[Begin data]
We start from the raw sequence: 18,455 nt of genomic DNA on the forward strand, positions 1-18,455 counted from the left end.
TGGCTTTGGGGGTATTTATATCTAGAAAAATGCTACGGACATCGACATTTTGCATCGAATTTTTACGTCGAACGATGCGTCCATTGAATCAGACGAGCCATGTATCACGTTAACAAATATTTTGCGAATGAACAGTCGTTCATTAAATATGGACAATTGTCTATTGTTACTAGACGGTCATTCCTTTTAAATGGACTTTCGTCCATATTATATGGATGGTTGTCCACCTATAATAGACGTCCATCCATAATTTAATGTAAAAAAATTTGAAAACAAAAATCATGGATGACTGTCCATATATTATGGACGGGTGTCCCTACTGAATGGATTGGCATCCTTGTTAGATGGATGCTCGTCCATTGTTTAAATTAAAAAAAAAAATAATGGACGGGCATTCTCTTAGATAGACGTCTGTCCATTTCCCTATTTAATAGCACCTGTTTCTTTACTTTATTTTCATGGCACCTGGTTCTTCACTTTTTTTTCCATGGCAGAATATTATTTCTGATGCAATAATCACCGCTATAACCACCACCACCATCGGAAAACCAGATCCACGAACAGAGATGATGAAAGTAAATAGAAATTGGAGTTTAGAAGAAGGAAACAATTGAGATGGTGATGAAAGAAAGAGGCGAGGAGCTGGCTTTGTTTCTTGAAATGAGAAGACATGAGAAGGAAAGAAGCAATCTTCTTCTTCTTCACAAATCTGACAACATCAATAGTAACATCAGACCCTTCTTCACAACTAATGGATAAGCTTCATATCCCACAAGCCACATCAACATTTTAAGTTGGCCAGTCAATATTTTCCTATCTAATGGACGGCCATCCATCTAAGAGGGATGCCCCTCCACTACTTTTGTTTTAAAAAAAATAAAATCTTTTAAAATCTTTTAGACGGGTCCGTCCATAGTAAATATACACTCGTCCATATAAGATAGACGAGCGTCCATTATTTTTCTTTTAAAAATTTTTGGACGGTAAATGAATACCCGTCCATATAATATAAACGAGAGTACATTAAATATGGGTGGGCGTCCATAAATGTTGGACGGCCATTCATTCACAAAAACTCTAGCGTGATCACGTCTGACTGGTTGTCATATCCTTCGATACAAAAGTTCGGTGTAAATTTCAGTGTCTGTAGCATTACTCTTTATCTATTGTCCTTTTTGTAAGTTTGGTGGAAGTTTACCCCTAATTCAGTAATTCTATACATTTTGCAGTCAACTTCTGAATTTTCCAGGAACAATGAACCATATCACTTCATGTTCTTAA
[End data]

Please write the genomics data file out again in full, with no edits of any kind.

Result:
We start from the raw sequence: 18,455 nt of genomic DNA on the forward strand, positions 1-18,455 counted from the left end.
TGGCTTTGGGGGTATTTATATCTAGAAAAATGCTACGGACATCGACATTTTGCATCGAATTTTTACGTCGAACGATGCGTCCATTGAATCAGACGAGCCATGTATCACGTTAACAAATATTTTGCGAATGAACAGTCGTTCATTAAATATGGACAATTGTCTATTGTTACTAGACGGTCATTCCTTTTAAATGGACTTTCGTCCATATTATATGGATGGTTGTCCACCTATAATAGACGTCCATCCATAATTTAATGTAAAAAAATTTGAAAACAAAAATCATGGATGACTGTCCATATATTATGGACGGGTGTCCCTACTGAATGGATTGGCATCCTTGTTAGATGGATGCTCGTCCATTGTTTAAATTAAAAAAAAAAATAATGGACGGGCATTCTCTTAGATAGACGTCTGTCCATTTCCCTATTTAATAGCACCTGTTTCTTTACTTTATTTTCATGGCACCTGGTTCTTCACTTTTTTTTCCATGGCAGAATATTATTTCTGATGCAATAATCACCGCTATAACCACCACCACCATCGGAAAACCAGATCCACGAACAGAGATGATGAAAGTAAATAGAAATTGGAGTTTAGAAGAAGGAAACAATTGAGATGGTGATGAAAGAAAGAGGCGAGGAGCTGGCTTTGTTTCTTGAAATGAGAAGACATGAGAAGGAAAGAAGCAATCTTCTTCTTCTTCACAAATCTGACAACATCAATAGTAACATCAGACCCTTCTTCACAACTAATGGATAAGCTTCATATCCCACAAGCCACATCAACATTTTAAGTTGGCCAGTCAATATTTTCCTATCTAATGGACGGCCATCCATCTAAGAGGGATGCCCCTCCACTACTTTTGTTTTAAAAAAAATAAAATCTTTTAAAATCTTTTAGACGGGTCCGTCCATAGTAAATATACACTCGTCCATATAAGATAGACGAGCGTCCATTATTTTTCTTTTAAAAATTTTTGGACGGTAAATGAATACCCGTCCATATAATATAAACGAGAGTACATTAAATATGGGTGGGCGTCCATAAATGTTGGACGGCCATTCATTCACAAAAACTCTAGCGTGATCACGTCTGACTGGTTGTCATATCCTTCGATACAAAAGTTCGGTGTAAATTTCAGTGTCTGTAGCATTACTCTTTATCTATTGTCCTTTTTGTAAGTTTGGTGGAAGTTTACCCCTAATTCAGTAATTCTATACATTTTGCAGTCAACTTCTGAATTTTCCAGGAACAATGAACCATATCACTTCATGTTCTTAA